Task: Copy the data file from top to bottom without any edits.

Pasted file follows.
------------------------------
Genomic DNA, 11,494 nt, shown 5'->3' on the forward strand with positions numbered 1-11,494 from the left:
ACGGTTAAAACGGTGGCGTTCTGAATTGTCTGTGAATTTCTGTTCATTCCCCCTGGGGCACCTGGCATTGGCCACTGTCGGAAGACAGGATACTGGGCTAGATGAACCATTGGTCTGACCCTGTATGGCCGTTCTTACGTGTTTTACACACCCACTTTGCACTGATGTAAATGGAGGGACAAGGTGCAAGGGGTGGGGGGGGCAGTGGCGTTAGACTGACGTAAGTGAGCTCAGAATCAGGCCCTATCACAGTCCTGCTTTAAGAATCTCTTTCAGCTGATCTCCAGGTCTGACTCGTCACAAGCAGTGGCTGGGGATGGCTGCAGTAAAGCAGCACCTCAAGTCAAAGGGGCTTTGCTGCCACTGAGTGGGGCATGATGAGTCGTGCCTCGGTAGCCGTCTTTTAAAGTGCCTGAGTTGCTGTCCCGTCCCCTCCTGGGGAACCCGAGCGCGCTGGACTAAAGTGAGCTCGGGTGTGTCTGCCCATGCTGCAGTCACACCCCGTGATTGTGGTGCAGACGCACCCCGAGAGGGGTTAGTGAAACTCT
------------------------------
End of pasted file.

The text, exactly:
Genomic DNA, 11,494 nt, shown 5'->3' on the forward strand with positions numbered 1-11,494 from the left:
ACGGTTAAAACGGTGGCGTTCTGAATTGTCTGTGAATTTCTGTTCATTCCCCCTGGGGCACCTGGCATTGGCCACTGTCGGAAGACAGGATACTGGGCTAGATGAACCATTGGTCTGACCCTGTATGGCCGTTCTTACGTGTTTTACACACCCACTTTGCACTGATGTAAATGGAGGGACAAGGTGCAAGGGGTGGGGGGGGCAGTGGCGTTAGACTGACGTAAGTGAGCTCAGAATCAGGCCCTATCACAGTCCTGCTTTAAGAATCTCTTTCAGCTGATCTCCAGGTCTGACTCGTCACAAGCAGTGGCTGGGGATGGCTGCAGTAAAGCAGCACCTCAAGTCAAAGGGGCTTTGCTGCCACTGAGTGGGGCATGATGAGTCGTGCCTCGGTAGCCGTCTTTTAAAGTGCCTGAGTTGCTGTCCCGTCCCCTCCTGGGGAACCCGAGCGCGCTGGACTAAAGTGAGCTCGGGTGTGTCTGCCCATGCTGCAGTCACACCCCGTGATTGTGGTGCAGACGCACCCCGAGAGGGGTTAGTGAAACTCT